Book #48

Brave New World by Aldous Huxley

Brave New World is a dystopian novel by English author Aldous Huxley, written in 1931 and published in 1932. Largely set in a futuristic World State, inhabited by genetically modified citizens and an intelligence-based social hierarchy, the novel anticipates huge scientific advancements in reproductive technology, sleep-learning, psychological manipulation and classical conditioning that are combined to make a dystopian society which is challenged by only a single individual: the story's protagonist.

I’ve owned this novel for eleven years, and until now I’ve never opened it. I truly love dystopia, but sometimes there’s just something there which jars me, something not quite impossible, something which feels very close and moving closer. I was frightened of this with Huxley, and I had every right to be.

Brave New World focuses on technology, and how it can control the world. Huxley’s main focus is cloning and conditioning - producing humans in mass capacities, and training them to believe, desire, compute, and feel, according to the caste they’ve been assigned.

Now, this caste system is the most perverse of all of Huxley’s dystopian ideas. Each human is assigned their own social destiny from a range of different power levels, and conditioned to love the work they do, to love the caste they’ve been placed within, and to never aspire to anything higher (or indeed lower) than their own area.

Members of higher castes are produced individually, and given the privilege of being unique. Lower castes are produced by the multitude - all looking similar, with similar feelings, and similar thoughts and opinions. They think as one, they believe as one, and all together they are happy as one. Any risk of social uprising is eradicated, and every member of society is content with their lot, despite being denied individuality, aspirations, or any possibility of personal development or advancement. The oppression is absolute.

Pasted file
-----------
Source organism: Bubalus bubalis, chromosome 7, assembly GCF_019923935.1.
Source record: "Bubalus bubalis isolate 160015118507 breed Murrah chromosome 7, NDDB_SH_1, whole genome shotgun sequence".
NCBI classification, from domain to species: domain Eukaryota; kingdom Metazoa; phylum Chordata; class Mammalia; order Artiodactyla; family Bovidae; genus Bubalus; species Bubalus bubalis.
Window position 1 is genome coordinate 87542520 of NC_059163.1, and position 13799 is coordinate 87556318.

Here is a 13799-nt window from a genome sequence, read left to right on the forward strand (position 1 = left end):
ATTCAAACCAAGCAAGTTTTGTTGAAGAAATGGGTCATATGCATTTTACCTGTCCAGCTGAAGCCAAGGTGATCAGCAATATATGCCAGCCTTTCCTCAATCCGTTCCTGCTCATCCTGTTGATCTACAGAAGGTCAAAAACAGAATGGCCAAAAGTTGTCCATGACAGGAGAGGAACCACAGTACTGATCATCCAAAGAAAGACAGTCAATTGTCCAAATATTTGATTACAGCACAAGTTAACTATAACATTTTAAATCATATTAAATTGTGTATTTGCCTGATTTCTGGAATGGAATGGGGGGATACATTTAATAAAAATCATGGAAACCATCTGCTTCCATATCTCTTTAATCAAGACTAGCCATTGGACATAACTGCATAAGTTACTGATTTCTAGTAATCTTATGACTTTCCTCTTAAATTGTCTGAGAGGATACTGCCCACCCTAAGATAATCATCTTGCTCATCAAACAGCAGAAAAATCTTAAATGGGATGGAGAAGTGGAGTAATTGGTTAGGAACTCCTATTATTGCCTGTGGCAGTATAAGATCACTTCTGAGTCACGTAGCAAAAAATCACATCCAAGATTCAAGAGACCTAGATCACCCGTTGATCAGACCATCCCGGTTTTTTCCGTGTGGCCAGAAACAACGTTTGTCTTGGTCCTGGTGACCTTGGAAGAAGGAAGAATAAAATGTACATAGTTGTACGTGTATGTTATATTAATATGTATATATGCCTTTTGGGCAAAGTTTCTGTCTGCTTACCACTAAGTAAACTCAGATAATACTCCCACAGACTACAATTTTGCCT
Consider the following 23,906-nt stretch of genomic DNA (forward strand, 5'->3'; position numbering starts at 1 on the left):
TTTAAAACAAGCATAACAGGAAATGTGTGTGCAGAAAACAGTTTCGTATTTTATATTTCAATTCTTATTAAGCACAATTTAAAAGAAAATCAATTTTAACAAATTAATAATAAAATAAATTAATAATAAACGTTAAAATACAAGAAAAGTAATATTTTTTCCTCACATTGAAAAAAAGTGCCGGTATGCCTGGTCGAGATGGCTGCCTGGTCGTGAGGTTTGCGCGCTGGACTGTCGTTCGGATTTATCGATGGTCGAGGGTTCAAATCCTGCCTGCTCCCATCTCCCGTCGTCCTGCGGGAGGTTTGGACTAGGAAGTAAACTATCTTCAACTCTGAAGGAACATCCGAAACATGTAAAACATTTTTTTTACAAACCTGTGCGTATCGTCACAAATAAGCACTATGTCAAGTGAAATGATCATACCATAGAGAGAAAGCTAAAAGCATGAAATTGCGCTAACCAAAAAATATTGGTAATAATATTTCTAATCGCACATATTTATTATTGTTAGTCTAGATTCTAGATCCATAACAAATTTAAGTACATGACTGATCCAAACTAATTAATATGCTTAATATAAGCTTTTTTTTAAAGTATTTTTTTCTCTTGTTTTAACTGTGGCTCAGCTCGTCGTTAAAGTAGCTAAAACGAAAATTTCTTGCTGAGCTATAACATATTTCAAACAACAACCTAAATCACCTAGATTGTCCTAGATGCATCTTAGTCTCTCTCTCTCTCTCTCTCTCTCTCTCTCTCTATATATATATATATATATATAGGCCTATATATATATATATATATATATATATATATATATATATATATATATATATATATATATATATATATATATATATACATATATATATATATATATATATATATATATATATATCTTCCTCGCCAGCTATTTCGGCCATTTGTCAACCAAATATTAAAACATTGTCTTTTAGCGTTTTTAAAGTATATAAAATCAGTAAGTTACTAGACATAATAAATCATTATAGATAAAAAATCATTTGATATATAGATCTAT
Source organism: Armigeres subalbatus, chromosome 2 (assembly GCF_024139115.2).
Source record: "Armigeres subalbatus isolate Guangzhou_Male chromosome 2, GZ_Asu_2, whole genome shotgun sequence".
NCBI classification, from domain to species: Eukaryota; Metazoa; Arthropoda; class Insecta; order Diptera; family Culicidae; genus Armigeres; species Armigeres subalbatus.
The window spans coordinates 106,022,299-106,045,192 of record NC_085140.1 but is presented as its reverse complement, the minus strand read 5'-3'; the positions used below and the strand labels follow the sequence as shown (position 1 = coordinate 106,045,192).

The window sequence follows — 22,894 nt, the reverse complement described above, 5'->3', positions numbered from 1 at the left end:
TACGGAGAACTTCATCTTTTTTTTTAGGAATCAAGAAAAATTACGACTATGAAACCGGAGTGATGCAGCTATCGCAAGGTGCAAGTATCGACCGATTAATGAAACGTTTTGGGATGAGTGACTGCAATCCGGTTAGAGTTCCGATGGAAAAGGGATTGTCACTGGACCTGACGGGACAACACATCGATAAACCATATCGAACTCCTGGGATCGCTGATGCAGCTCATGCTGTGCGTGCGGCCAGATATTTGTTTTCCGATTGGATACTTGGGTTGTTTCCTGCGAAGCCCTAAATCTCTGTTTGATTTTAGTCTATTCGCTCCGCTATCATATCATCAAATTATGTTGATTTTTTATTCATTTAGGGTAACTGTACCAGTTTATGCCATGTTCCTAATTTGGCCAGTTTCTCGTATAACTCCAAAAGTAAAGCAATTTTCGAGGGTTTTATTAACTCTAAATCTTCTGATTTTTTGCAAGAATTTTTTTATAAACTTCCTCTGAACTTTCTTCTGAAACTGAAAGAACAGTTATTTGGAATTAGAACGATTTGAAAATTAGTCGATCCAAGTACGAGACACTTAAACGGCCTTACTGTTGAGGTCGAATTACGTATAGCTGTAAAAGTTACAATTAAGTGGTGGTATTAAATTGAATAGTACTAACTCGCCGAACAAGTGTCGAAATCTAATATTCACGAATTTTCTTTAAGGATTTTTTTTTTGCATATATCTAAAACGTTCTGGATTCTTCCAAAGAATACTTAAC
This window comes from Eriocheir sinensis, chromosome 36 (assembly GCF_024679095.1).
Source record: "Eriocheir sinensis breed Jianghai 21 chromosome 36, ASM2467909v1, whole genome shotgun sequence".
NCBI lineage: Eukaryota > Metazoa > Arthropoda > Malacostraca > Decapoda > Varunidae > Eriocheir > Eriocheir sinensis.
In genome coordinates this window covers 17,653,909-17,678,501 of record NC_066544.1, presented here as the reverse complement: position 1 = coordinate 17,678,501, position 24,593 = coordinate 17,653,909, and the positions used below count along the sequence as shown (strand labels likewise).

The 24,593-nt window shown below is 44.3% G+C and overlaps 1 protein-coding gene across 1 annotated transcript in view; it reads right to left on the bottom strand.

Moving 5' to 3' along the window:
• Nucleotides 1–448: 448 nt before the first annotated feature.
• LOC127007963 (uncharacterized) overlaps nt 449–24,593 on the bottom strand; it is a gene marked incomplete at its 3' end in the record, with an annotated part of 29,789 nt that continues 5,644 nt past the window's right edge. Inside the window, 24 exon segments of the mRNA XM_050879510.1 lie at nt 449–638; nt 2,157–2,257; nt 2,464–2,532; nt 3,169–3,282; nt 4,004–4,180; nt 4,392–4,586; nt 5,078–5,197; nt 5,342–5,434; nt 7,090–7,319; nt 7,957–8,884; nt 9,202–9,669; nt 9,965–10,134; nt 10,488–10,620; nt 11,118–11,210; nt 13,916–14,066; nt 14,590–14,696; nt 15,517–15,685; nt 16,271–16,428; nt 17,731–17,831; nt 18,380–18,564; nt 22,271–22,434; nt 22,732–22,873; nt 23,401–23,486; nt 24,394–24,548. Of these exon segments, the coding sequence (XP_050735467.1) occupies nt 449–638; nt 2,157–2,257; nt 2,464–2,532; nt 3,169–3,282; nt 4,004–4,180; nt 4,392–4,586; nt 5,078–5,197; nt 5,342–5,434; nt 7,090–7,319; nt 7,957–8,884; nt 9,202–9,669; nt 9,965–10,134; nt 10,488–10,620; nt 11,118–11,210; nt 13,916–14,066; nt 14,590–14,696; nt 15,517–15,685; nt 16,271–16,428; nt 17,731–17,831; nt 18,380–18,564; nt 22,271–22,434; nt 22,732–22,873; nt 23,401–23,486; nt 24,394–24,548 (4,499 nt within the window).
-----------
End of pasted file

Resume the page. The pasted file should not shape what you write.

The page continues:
The conflict appears when John is discovered living in a ‘savage’ reservation. Having been born there after his mother went missing on a holiday to the reservation, he’s grown up away from the brave new world, and has experienced rejection due to his parentage. He feels alone and rejected, and the opportunity to live in the world described to him by his mother cannot be turned down. Soon, we see his discomfort at the accepted norms of this new world, and see him try to fathom these. 

It’s all quite simply terrifying and incomprehensible; to be constantly living in a state of happiness, entirely free of sadness, with your brain conditioned to find any factor of life wonderful at best and neutral at worst. And really, if you eradicate sadness, then what is happiness? It’s just the norm, and when is the norm truly wonderful? There’s just too many things to think about here, and my brain is a cesspool of conflicting philosophies.

I’m placing myself on a dystopia ban for a while.